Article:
Browse Definitions :
Definition

Nginx

Contributor(s): Matthew Haughn

Nginx (pronounced engine x) is open source Web server software that also performs reverse proxy, load balancing, email proxy and HTTP cache services. The software was originally created by Igor Sysoev as an answer to the challenge of handling 10,000 concurrent user connections: the C10k problem.

Nginx provides high performance for Web servers with massive scaling. Nginx is able to run at high speeds under heavier loads. The reverse proxy feature allows a single site to present aggregated information sources as if they all come from one page. Its load balancer allows loads to be split among different resources such as servers.

Many prominent companies use Nginx to manage high-traffic pages, including Autodesk, Facebook, Atlassian, LinkedIn, Twitter, Apple, Citrix Systems, Intuit, T-Mobile, GitLab, DuckDuckGo, Target, Intel, Microsoft, IBM, Google and Cisco.

Part of the reason Nginx scales so effectively and runs faster than other Web server software -- such as the standard Apache build -- is its more efficient use of processes. Unlike Apache builds, Nginx does not create a process per user. Nginx instead uses a master and worker process structure. The master process controls the worker processes which perform the calculations.

Nginx is important because it was purposely built for extreme loads and efficiency. The Web server software helps a number of aspects of hosting Web site applications and content delivery services. Nginx is the second-most popular Web server software after Apache.

F5 Networks currently owns Nginx, having purchased it for $670 million in March 2019. The software is distributed with a BSD-like license. Nginx is free but was offered also as Nginx Plus with paid support.

This was last updated in August 2019

Continue Reading About Nginx

Start the conversation

Send me notifications when other members comment.

Please create a username to comment.

-ADS BY GOOGLE

File Extensions and File Formats

SearchCompliance

  • risk management

    Risk management is the process of identifying, assessing and controlling threats to an organization's capital and earnings.

  • compliance as a service (CaaS)

    Compliance as a Service (CaaS) is a cloud service service level agreement (SLA) that specified how a managed service provider (...

  • data protection impact assessment (DPIA)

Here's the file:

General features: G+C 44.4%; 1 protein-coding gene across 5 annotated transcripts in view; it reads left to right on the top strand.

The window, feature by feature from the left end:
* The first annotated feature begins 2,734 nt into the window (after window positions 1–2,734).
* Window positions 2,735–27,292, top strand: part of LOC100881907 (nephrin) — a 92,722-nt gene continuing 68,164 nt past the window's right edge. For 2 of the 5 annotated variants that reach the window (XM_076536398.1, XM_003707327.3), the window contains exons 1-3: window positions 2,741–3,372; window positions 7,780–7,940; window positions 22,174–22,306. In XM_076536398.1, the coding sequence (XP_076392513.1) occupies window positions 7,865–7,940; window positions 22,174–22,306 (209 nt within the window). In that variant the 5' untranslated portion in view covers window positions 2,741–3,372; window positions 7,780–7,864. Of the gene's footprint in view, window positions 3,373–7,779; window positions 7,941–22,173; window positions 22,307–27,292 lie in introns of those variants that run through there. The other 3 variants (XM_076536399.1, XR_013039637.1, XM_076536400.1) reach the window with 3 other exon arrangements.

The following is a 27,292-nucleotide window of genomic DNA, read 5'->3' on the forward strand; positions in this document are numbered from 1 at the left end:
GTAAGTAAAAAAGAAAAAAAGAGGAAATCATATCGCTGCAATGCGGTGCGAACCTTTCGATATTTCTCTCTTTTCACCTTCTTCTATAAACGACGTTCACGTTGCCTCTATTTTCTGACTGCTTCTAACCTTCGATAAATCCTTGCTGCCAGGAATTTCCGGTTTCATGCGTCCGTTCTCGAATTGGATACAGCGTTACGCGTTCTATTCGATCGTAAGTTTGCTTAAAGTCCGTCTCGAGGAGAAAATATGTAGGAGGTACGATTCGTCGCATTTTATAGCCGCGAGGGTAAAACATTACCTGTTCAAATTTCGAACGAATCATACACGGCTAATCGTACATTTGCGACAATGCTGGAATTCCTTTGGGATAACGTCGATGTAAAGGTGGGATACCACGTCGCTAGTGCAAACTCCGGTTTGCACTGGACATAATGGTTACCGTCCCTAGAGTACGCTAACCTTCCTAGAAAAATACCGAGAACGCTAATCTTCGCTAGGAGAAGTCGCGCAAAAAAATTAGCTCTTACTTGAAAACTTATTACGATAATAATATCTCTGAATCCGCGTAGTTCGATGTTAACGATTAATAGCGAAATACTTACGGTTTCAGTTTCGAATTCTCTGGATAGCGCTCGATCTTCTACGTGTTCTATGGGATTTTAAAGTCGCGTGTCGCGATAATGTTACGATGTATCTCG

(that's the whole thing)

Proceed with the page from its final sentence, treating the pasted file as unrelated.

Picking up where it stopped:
A data protection impact assessment (DPIA) is a process designed to help organizations determine how data processing systems, ...

SearchSecurity

  • quantum key distribution (QKD)

    Quantum key distribution (QKD) is a secure communication method for exchanging encryption keys only known between shared parties.

  • identity theft

    Identity theft, also known as identity fraud, is a crime in which an imposter obtains key pieces of personally identifiable ...

  • cybercrime

    Cybercrime is any criminal activity that involves a computer, networked device or a network.

SearchHealthIT

SearchDisasterRecovery

  • disaster recovery plan (DRP)

    A disaster recovery plan (DRP) is a documented, structured approach that describes how an organization can quickly resume work ...

  • business continuity plan (BCP)

    A business continuity plan (BCP) is a document that consists of the critical information an organization needs to continue ...

  • disaster recovery team

    A disaster recovery team is a group of individuals focused on planning, implementing, maintaining, auditing and testing an ...

SearchStorage

  • logical unit number (LUN)

    A logical unit number (LUN) is a unique identifier for designating an individual or collection of physical or virtual storage ...

  • NVMe over Fabrics (NVMe-oF)

    NVMe over Fabrics, also known as NVMe-oF and non-volatile memory express over fabrics, is a protocol specification designed to ...

  • CIFS (Common Internet File System)

    CIFS (Common Internet File System) is a protocol that gained popularity around the year 2000, as vendors worked to establish an ...

Close